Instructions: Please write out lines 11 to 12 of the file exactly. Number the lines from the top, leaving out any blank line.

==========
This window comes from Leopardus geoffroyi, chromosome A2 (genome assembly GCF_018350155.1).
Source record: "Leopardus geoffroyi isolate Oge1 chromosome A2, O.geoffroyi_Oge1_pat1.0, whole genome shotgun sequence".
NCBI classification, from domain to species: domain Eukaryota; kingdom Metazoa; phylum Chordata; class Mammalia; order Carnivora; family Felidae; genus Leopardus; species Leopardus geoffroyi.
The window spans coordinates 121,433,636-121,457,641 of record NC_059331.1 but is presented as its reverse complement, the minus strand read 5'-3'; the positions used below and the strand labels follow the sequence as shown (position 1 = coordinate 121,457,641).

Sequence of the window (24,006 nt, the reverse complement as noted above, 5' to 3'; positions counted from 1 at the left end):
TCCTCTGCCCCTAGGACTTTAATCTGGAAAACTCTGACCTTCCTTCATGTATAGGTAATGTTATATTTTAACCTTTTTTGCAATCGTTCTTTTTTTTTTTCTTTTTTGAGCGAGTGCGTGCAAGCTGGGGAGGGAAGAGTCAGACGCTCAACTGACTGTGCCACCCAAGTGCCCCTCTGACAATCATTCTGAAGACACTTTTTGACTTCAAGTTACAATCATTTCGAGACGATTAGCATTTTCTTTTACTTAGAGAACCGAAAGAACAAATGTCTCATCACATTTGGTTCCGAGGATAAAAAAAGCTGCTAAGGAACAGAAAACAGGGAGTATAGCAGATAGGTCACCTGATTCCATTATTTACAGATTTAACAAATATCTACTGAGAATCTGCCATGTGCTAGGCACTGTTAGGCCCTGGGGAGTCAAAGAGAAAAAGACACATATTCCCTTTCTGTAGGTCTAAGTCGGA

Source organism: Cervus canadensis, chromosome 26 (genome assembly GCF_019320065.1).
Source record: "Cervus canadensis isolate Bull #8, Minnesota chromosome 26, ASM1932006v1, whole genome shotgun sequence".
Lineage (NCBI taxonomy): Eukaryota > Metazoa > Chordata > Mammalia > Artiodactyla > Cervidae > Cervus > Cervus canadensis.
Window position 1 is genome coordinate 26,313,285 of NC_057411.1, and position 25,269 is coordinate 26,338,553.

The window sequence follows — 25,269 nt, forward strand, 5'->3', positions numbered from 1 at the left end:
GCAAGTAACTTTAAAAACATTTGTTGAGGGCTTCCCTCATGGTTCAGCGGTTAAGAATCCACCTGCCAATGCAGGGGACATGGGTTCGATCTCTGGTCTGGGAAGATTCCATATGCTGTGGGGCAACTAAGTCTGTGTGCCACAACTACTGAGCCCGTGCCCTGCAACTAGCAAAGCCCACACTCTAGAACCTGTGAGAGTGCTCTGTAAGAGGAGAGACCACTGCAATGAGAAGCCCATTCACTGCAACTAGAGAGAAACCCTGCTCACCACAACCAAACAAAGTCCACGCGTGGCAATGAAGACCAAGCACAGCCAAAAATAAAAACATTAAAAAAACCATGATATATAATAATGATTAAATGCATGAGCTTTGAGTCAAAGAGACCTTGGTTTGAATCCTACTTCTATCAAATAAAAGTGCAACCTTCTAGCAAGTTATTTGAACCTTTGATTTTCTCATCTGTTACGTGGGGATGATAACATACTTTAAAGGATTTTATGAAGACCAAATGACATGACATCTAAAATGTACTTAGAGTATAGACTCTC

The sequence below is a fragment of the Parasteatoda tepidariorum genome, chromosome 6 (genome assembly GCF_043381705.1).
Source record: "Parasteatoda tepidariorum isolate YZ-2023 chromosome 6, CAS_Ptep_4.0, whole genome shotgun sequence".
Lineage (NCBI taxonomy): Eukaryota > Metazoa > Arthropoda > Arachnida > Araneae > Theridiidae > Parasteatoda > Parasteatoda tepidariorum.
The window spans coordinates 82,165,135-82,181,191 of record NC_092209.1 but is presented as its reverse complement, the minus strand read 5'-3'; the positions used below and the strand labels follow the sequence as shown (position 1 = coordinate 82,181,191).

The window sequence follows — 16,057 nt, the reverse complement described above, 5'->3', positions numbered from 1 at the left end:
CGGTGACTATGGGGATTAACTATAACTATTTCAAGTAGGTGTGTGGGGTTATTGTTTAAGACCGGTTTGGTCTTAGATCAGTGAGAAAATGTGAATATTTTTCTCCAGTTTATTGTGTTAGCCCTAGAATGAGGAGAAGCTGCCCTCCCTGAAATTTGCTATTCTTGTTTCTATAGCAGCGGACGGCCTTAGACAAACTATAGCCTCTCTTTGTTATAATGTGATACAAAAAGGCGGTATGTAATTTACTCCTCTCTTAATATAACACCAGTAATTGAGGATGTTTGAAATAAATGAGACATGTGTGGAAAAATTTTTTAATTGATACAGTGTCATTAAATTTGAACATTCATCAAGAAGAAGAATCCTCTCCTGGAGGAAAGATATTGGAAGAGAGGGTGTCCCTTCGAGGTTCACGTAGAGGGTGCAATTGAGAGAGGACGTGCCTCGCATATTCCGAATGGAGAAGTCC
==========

The window sequence follows — 25,269 nt, forward strand, 5'->3', positions numbered from 1 at the left end:
GCAAGTAACTTTAAAAACATTTGTTGAGGGCTTCCCTCATGGTTCAGCGGTTAAGAATCCACCTGCCAATGCAGGGGACATGGGTTCGATCTCTGGTCTGGGAAGATTCCATATGCTGTGGGGCAACTAAGTCTGTGTGCCACAACTACTGAGCCCGTGCCCTGCAACTAGCAAAGCCCACACTCTAGAACCTGTGAGAGTGCTCTGTAAGAGGAGAGACCACTGCAATGAGAAGCCCATTCACTGCAACTAGAGAGAAACCCTGCTCACCACAACCAAACAAAGTCCACGCGTGGCAATGAAGACCAAGCACAGCCAAAAATAAAAACATTAAAAAAACCATGATATATAATAATGATTAAATGCATGAGCTTTGAGTCAAAGAGACCTTGGTTTGAATCCTACTTCTATCAAATAAAAGTGCAACCTTCTAGCAAGTTATTTGAACCTTTGATTTTCTCATCTGTTACGTGGGGATGATAACATACTTTAAAGGATTTTATGAAGACCAAATGACATGACATCTAAAATGTACTTAGAGTATAGACTCTC